Reductionism means that you can solve a problem by breaking it down into smaller parts, solving the small problems, and then putting it all back together again. This works in a simple environment. However, the assumption that past experience leads to a deterministic future solution is valid only within an ordered system. With enough data, you can find a correlation between anything. “People drown when they eat more ice cream”. But this does not imply causation. Problems arise when the work is based on wrong assumptions. In a complex environment, you need trials, where you break the system into components, study their interactions and create a holistic model of the system as a whole. The situational awareness model helps you with such systemic decision making.
Small investments can be made into safe-to-fail experiments in a balanced portfolio before committing more resources. Traditional enterprise control mechanisms doesn’t work with Agile mindset, while traditional annual budgeting doesn’t support the fail-fast principle. Still, you can still make agile decisions along the way about what to do with the budget.
Even an Agile organisation needs a fast re-planning mechanism, which triggers if a positive opportunity or a negative risk materializes. Re-planning means you stop the ongoing planning cycle, re-plan a new cycle and keep going. As long as the long-term strategy is viable, you need to reset only the latest short term cycle. You are able to make fast decisions concerning the short term direction.
Again, at the event of sudden change, a weak manager tends to re-plan everything from long term strategy to mid-term plan and finally to short term actions. This is slow, slobby and useless. At the event of a sudden change, you need to make fast decisions. Fast decisions are a sign of resilience. Fast decisions enable you to exploit sudden opportunities and avoid quick threats.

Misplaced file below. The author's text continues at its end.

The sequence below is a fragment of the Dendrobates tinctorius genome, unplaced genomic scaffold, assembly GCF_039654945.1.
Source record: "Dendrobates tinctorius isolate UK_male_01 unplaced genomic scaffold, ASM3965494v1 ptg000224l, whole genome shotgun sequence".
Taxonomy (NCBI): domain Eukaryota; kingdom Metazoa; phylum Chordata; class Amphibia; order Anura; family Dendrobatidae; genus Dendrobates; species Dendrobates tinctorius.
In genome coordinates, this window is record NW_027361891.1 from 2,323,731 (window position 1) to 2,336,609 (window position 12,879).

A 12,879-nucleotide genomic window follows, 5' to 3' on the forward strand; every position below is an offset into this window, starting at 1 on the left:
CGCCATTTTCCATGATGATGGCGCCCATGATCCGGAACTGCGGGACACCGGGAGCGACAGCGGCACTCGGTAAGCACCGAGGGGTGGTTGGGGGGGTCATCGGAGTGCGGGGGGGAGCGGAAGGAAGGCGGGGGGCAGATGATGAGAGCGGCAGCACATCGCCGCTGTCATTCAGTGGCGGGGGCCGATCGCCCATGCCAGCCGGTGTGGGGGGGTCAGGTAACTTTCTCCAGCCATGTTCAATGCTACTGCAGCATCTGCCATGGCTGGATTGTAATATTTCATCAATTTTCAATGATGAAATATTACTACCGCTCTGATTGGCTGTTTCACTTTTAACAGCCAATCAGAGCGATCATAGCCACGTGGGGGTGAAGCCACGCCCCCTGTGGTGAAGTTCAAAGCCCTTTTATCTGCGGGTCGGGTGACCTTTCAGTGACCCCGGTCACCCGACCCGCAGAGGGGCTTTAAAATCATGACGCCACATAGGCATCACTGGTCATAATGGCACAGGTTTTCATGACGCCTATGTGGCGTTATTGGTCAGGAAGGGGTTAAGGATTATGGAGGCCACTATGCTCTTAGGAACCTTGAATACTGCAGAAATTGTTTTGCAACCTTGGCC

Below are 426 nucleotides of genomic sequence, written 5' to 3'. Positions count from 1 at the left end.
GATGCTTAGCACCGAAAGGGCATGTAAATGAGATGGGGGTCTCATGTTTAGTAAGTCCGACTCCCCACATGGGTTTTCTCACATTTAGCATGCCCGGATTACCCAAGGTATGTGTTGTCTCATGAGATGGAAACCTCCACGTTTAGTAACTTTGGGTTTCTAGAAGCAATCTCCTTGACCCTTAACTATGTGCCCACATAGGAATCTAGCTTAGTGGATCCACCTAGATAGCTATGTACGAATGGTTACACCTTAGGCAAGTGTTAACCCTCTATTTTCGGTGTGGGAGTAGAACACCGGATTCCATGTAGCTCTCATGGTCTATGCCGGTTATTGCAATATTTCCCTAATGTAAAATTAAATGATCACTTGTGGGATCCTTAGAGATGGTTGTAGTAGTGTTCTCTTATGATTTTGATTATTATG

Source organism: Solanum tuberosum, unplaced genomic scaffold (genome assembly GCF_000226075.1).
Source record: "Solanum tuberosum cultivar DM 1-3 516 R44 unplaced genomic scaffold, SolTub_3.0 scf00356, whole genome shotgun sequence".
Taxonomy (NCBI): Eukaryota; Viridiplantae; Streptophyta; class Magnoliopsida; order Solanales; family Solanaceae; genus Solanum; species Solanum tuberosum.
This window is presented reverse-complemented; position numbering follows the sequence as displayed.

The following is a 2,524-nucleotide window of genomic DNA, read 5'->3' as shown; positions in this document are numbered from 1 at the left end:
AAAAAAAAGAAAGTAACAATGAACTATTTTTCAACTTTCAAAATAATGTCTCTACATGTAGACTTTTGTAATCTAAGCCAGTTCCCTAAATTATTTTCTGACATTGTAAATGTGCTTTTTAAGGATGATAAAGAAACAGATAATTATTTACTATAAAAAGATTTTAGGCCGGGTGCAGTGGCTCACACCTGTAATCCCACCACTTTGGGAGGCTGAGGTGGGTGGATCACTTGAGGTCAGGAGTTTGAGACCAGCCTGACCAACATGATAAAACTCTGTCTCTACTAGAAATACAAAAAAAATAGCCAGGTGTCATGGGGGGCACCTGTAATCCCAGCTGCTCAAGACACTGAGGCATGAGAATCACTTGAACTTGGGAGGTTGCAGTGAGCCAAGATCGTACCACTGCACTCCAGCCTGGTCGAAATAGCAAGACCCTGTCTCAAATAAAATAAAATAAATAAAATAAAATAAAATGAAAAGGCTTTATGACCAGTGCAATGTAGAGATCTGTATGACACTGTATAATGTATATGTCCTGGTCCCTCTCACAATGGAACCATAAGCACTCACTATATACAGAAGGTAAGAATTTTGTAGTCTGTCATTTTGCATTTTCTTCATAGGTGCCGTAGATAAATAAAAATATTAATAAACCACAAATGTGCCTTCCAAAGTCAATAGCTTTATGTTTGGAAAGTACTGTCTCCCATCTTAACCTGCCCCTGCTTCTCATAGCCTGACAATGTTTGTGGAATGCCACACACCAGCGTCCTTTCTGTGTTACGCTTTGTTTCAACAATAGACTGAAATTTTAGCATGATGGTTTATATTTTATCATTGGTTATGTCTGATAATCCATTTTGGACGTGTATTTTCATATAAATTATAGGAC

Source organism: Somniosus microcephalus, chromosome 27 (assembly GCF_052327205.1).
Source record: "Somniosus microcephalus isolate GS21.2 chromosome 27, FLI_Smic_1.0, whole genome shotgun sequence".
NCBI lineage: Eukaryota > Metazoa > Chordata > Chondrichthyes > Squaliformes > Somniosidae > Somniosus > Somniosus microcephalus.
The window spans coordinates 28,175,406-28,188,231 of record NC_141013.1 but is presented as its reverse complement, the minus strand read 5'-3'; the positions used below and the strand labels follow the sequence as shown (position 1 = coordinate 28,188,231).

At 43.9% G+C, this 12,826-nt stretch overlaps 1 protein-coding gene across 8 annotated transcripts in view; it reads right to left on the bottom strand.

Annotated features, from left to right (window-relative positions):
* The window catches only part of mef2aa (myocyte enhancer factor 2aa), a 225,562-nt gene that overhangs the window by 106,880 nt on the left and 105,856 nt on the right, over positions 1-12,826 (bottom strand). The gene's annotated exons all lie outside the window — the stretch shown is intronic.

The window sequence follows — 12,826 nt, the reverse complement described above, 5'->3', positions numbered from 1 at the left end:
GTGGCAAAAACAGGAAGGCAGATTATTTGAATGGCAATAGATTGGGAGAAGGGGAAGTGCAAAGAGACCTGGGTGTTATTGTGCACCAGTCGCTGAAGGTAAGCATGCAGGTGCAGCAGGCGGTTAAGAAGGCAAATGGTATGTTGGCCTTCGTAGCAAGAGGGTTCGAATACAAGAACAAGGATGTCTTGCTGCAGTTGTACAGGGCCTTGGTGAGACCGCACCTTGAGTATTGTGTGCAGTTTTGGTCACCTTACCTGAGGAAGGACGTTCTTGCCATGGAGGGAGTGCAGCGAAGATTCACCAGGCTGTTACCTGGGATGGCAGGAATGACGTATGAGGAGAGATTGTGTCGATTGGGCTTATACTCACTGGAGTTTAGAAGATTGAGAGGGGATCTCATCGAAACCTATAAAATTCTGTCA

Embracing Agile by Harvard Business Review 05/2016 states “Some executives seem to associate agile with anarchy.” While an Agile organisation can make fast adjustments, the wider direction is still based on a long-term vision. Often the vision translates into a short-term roadmap, which customers can use safely to plan their own activities. In addition, the roadmap prevents individual teams from being siloed off. Vision and roadmap empower decentralized decision making by enabling everyone to work towards a common goal.
- Have a transparent vision
- Near term future is churned into a prioritized backlog
- Most of the time is used on the items at the top of the backlog
- Measures are transparent and they provide additional value for the stakeholders
- Seek automate everything and have an effective DevOps running
- Constantly innovate on how to deliver value faster for your stakeholders
- People feel safe and they trust on each another
- People start their own initiatives. The swarm intelligence produces new business opportunities
Have an ability to have difficult conversations.